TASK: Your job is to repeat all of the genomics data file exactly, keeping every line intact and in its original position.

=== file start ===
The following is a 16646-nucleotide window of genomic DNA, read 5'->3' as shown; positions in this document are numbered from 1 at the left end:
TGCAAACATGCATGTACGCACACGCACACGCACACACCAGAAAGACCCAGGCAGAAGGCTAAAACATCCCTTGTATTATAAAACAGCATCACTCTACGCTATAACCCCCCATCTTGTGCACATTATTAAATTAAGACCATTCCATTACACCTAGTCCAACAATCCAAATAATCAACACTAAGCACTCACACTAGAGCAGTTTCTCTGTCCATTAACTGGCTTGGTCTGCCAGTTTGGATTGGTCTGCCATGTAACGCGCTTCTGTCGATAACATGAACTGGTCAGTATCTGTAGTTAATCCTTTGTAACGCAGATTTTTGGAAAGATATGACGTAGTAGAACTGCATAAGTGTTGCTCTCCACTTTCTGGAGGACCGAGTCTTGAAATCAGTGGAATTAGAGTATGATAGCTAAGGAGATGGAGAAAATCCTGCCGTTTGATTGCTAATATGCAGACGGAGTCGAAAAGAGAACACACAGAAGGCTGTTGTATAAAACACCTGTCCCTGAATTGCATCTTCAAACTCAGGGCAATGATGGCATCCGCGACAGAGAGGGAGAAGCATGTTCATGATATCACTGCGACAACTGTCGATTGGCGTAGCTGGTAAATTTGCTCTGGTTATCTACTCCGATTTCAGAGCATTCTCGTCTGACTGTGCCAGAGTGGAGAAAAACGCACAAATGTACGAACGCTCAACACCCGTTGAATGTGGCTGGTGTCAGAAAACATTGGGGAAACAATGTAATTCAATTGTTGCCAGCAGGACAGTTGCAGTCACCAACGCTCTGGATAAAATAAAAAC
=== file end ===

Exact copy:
The following is a 16646-nucleotide window of genomic DNA, read 5'->3' as shown; positions in this document are numbered from 1 at the left end:
TGCAAACATGCATGTACGCACACGCACACGCACACACCAGAAAGACCCAGGCAGAAGGCTAAAACATCCCTTGTATTATAAAACAGCATCACTCTACGCTATAACCCCCCATCTTGTGCACATTATTAAATTAAGACCATTCCATTACACCTAGTCCAACAATCCAAATAATCAACACTAAGCACTCACACTAGAGCAGTTTCTCTGTCCATTAACTGGCTTGGTCTGCCAGTTTGGATTGGTCTGCCATGTAACGCGCTTCTGTCGATAACATGAACTGGTCAGTATCTGTAGTTAATCCTTTGTAACGCAGATTTTTGGAAAGATATGACGTAGTAGAACTGCATAAGTGTTGCTCTCCACTTTCTGGAGGACCGAGTCTTGAAATCAGTGGAATTAGAGTATGATAGCTAAGGAGATGGAGAAAATCCTGCCGTTTGATTGCTAATATGCAGACGGAGTCGAAAAGAGAACACACAGAAGGCTGTTGTATAAAACACCTGTCCCTGAATTGCATCTTCAAACTCAGGGCAATGATGGCATCCGCGACAGAGAGGGAGAAGCATGTTCATGATATCACTGCGACAACTGTCGATTGGCGTAGCTGGTAAATTTGCTCTGGTTATCTACTCCGATTTCAGAGCATTCTCGTCTGACTGTGCCAGAGTGGAGAAAAACGCACAAATGTACGAACGCTCAACACCCGTTGAATGTGGCTGGTGTCAGAAAACATTGGGGAAACAATGTAATTCAATTGTTGCCAGCAGGACAGTTGCAGTCACCAACGCTCTGGATAAAATAAAAAC